View Comments
Heat on AFP over raid bungle
The West Australian AFP officers searching the office of Seven West Media Commercial Director, Bruce McWilliam

The Australian Federal Police will come under fire on two fronts today over its botched raid on Seven West Media's offices in Sydney last week.

The raid sought evidence of a financial deal between Seven West Media, owner of _The West Australian _, and drug smuggler Schapelle Corby for an interview.

The company confirmed talks with the Corby family but insists there was no agreement.

As AFP Commissioner Tony Negus faces a grilling tonight from senators, the company will ask the Federal Court to order police to reveal the legal grounds they used to get a search warrant.

The AFP is red-faced after admitting it falsely claimed a Seven West Media lawyer was a crime suspect in an affidavit submitted to a magistrate.

But the police insist their legal advice is that the bungle did not invalidate the warrant.

The company will file papers today seeking a judicial review into the reasons the AFP gave Magistrate Graeme Curran when applying for the search warrant.

It will argue the AFP's expected claim to confidentiality should be waived and the warrant set aside.

Seven's commercial director Bruce McWilliam said, given the police acknowledged the matter was akin to civil litigation, the AFP should have simply served a production order for documents.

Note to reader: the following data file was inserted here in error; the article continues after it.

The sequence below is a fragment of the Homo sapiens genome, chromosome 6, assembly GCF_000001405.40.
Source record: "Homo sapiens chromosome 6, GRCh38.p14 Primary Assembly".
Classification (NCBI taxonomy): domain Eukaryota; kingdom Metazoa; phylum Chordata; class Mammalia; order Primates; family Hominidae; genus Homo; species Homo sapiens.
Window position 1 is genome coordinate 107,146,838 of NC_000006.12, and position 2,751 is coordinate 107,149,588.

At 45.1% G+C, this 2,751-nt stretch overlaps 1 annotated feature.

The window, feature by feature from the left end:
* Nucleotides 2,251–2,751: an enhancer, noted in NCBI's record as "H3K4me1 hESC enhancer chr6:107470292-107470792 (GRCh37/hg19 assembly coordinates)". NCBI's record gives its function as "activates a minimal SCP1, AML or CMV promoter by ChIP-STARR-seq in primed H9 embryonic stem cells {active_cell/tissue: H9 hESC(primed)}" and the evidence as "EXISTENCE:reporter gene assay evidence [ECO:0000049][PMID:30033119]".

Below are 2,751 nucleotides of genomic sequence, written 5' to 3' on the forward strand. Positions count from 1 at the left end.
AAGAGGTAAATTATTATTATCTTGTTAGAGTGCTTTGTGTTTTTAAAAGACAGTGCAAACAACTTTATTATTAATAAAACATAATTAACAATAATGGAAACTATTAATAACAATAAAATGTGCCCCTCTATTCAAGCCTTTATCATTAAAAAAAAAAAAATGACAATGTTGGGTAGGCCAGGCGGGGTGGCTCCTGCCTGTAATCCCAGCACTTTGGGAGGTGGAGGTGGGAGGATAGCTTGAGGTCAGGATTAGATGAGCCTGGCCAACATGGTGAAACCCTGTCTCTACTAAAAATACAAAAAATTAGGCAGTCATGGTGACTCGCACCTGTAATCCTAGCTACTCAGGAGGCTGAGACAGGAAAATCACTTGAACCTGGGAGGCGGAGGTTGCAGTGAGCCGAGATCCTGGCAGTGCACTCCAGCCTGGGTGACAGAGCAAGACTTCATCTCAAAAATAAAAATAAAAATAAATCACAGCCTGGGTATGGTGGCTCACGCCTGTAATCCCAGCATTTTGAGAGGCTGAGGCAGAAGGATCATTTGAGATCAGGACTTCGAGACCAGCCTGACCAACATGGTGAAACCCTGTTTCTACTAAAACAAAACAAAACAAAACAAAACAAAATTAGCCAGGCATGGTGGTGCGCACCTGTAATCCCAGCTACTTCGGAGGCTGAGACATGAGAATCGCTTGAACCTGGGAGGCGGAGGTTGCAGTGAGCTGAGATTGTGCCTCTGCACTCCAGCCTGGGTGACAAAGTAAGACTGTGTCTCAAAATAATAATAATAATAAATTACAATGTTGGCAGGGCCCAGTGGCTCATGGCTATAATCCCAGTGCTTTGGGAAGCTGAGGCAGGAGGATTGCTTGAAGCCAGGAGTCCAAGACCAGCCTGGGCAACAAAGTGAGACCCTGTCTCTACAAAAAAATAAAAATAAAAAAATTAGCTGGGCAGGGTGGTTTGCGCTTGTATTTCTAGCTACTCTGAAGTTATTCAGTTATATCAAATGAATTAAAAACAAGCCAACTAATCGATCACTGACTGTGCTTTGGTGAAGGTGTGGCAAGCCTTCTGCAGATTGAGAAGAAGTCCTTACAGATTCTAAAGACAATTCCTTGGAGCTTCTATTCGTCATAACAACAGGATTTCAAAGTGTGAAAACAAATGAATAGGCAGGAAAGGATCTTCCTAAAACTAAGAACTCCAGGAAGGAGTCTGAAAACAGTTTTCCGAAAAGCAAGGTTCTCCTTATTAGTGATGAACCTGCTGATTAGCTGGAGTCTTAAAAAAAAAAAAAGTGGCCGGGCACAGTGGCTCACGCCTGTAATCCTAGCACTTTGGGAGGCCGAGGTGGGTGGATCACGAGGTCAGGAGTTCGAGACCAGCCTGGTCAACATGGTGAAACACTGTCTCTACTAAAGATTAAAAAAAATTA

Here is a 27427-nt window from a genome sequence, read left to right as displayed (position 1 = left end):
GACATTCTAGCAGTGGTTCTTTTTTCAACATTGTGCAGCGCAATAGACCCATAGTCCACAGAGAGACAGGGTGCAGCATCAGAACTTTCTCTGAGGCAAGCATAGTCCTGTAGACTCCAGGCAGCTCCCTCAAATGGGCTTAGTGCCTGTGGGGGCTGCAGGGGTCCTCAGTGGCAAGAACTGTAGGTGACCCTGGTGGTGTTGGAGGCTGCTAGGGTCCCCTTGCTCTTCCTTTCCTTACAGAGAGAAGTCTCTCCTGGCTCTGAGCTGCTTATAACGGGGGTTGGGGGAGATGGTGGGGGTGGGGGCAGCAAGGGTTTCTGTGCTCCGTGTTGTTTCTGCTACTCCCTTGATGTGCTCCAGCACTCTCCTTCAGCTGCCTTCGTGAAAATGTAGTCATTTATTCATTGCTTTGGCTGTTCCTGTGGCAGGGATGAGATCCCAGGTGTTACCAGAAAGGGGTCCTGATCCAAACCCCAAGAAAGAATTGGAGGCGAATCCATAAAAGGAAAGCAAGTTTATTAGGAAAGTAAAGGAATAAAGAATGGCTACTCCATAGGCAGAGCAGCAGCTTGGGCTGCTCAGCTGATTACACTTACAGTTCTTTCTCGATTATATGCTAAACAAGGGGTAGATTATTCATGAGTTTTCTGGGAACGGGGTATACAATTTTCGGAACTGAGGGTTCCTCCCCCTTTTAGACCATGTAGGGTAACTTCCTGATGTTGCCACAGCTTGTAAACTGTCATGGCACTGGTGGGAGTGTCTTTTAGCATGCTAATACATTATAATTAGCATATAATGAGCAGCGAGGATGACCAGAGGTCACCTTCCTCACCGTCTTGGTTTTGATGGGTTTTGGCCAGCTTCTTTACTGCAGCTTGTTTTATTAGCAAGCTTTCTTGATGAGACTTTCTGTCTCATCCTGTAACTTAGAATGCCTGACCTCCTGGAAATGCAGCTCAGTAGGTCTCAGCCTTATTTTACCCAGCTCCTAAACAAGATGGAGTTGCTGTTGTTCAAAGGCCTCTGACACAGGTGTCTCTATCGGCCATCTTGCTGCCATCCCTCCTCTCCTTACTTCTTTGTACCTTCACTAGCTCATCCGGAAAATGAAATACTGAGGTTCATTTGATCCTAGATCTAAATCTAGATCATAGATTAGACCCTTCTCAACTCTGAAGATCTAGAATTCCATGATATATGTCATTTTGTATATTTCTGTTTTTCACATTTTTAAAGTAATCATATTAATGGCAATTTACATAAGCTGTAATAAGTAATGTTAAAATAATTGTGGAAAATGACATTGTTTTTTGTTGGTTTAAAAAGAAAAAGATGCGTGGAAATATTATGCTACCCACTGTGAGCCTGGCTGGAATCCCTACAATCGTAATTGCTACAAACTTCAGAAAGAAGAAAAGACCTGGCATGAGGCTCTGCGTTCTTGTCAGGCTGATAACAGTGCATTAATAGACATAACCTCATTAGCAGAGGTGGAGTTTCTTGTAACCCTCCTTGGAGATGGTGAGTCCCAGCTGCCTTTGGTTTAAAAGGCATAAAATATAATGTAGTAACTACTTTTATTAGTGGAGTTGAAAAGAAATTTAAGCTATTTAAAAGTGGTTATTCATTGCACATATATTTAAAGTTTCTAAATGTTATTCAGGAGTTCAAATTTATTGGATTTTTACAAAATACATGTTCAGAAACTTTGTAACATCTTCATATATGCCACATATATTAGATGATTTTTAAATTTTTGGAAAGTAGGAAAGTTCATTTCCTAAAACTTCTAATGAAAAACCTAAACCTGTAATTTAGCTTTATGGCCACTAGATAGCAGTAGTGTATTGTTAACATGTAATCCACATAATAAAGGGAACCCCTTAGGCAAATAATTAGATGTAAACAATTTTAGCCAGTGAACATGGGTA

A Senate estimates committee will push Mr Negus tonight on the justification for the raids.

Independent senator Nick Xenophon has labelled the raids "overkill" and other senators are baffled by the AFP's actions.

On Saturday, Prime Minister Tony Abbott also expressed his concern. "My understanding is that the Attorney has issued a polite 'please explain' to the AFP, but the matter itself was an operational policing matter," he said.

On Saturday, AFP Deputy Commissioner Michael Phelan apologised for the document error and said Seven had not committed a crime by seeking the interview. The senior officer who made the mistake had been "counselled".

Mr Phelan said the error was from using a "pro forma" document from another case and the reference to a criminal matter should have been omitted.